ASA Non-broadcast Adjudication: Fife Community Safety Partnership
Fife Community Safety Partnership
4 June 2003
Objection to a poster that stated " ... Speed Cameras SAVE LIVES ... ". The complainant challenged the claim.
CAP Code (Edition 11)
Complaint not upheld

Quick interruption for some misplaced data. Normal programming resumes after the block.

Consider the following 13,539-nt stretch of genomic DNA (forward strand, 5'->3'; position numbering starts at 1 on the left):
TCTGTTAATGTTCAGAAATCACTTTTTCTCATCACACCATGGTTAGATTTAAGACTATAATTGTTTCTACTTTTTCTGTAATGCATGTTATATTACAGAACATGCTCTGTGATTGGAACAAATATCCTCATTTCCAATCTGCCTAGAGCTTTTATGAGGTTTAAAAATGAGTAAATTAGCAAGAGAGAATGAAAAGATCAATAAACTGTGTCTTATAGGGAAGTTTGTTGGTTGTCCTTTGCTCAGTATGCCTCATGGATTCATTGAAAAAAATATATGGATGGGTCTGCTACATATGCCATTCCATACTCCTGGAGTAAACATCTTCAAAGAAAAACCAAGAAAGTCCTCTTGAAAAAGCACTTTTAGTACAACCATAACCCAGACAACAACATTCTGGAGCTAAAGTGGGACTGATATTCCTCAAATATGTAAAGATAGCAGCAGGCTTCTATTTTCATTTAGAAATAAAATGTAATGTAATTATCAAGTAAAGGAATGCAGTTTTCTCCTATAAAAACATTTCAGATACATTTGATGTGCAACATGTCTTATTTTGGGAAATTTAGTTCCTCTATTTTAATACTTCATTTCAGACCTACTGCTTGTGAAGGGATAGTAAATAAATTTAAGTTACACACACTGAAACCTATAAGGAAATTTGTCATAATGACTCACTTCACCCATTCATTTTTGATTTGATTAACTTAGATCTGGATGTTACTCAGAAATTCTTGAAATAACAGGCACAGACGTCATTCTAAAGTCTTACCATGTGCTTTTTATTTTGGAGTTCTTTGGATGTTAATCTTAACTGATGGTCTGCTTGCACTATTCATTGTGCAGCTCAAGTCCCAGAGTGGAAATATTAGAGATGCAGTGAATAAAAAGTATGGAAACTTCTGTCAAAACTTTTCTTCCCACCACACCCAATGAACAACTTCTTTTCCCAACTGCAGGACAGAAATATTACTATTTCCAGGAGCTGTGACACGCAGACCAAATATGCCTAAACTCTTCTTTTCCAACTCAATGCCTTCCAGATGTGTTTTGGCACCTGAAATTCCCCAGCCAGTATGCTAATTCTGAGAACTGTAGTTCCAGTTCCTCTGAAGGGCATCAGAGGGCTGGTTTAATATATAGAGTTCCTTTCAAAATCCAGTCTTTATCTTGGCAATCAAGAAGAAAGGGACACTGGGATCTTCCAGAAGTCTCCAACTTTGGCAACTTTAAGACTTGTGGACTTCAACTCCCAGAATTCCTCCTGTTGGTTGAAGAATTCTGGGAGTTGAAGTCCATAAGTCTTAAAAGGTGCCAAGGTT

The advertisers said recent research showed that casualty rates increased rapidly with rising speed and demonstrated a clear correlation between speed and accident reduction at speed camera sites. The advertisers sent evidence that they believed substantiated the claim. The advertisers said a report commissioned by the Department for Transport (DfT) looked at the effects of speed cameras in eight regions throughout the UK and found a 1.6% reduction in fatalities in those regions. The advertisers said the claim did not state the number of lives saved; it stated merely that lives had been saved. They argued that, because nationally deaths had increased by nearly 1% but on average in the eight camera partnership pilot areas covered in the report deaths fell by 1.6%, in terms of lives saved the 2.5 percentage points difference demonstrated the significant life saving effect of speed cameras. The advertisers also maintained an analysis of speed cameras, introduced into the Greater London area between 1992 and 1998, showed a 33% reduction in fatal accidents for the three years after the installation of the cameras compared with the three years before the speed cameras were introduced. The Authority considered that the claim implied that the presence of speed cameras reduced fatalities. It noted the results of the Greater London analysis and the DfT study showed that fewer fatal accidents occurred where speed cameras were introduced. The Authority concluded that, because it showed that fewer fatal accidents occurred after speed cameras had been introduced, the evidence sent by the advertisers supported the claim that speed cameras saved lives.